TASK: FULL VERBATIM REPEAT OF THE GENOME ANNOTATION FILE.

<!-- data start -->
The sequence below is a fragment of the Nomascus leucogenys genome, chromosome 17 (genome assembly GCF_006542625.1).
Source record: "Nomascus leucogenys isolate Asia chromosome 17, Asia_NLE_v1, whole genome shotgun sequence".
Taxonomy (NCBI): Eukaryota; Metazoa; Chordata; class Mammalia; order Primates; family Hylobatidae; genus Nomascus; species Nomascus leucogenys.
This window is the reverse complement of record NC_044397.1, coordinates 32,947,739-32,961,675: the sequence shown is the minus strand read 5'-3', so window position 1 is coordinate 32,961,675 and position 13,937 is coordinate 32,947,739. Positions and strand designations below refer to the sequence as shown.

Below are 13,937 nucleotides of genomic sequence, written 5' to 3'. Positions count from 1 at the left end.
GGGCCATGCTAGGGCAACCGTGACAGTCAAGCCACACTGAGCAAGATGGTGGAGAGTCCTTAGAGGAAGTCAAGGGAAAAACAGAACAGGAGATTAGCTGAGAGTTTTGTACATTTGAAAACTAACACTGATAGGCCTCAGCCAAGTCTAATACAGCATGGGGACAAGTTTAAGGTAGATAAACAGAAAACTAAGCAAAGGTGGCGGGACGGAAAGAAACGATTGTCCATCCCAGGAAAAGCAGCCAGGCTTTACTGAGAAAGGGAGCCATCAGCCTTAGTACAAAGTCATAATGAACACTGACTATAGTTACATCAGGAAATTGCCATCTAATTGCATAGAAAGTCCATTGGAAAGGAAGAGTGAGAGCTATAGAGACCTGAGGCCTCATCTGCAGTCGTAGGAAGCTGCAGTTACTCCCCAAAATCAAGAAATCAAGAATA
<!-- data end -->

The sequence below is a fragment of the Nomascus leucogenys genome, chromosome 17 (genome assembly GCF_006542625.1).
Source record: "Nomascus leucogenys isolate Asia chromosome 17, Asia_NLE_v1, whole genome shotgun sequence".
Taxonomy (NCBI): Eukaryota; Metazoa; Chordata; class Mammalia; order Primates; family Hylobatidae; genus Nomascus; species Nomascus leucogenys.
This window is the reverse complement of record NC_044397.1, coordinates 32,947,739-32,961,675: the sequence shown is the minus strand read 5'-3', so window position 1 is coordinate 32,961,675 and position 13,937 is coordinate 32,947,739. Positions and strand designations below refer to the sequence as shown.

Below are 13,937 nucleotides of genomic sequence, written 5' to 3'. Positions count from 1 at the left end.
GGGCCATGCTAGGGCAACCGTGACAGTCAAGCCACACTGAGCAAGATGGTGGAGAGTCCTTAGAGGAAGTCAAGGGAAAAACAGAACAGGAGATTAGCTGAGAGTTTTGTACATTTGAAAACTAACACTGATAGGCCTCAGCCAAGTCTAATACAGCATGGGGACAAGTTTAAGGTAGATAAACAGAAAACTAAGCAAAGGTGGCGGGACGGAAAGAAACGATTGTCCATCCCAGGAAAAGCAGCCAGGCTTTACTGAGAAAGGGAGCCATCAGCCTTAGTACAAAGTCATAATGAACACTGACTATAGTTACATCAGGAAATTGCCATCTAATTGCATAGAAAGTCCATTGGAAAGGAAGAGTGAGAGCTATAGAGACCTGAGGCCTCATCTGCAGTCGTAGGAAGCTGCAGTTACTCCCCAAAATCAAGAAATCAAGAATA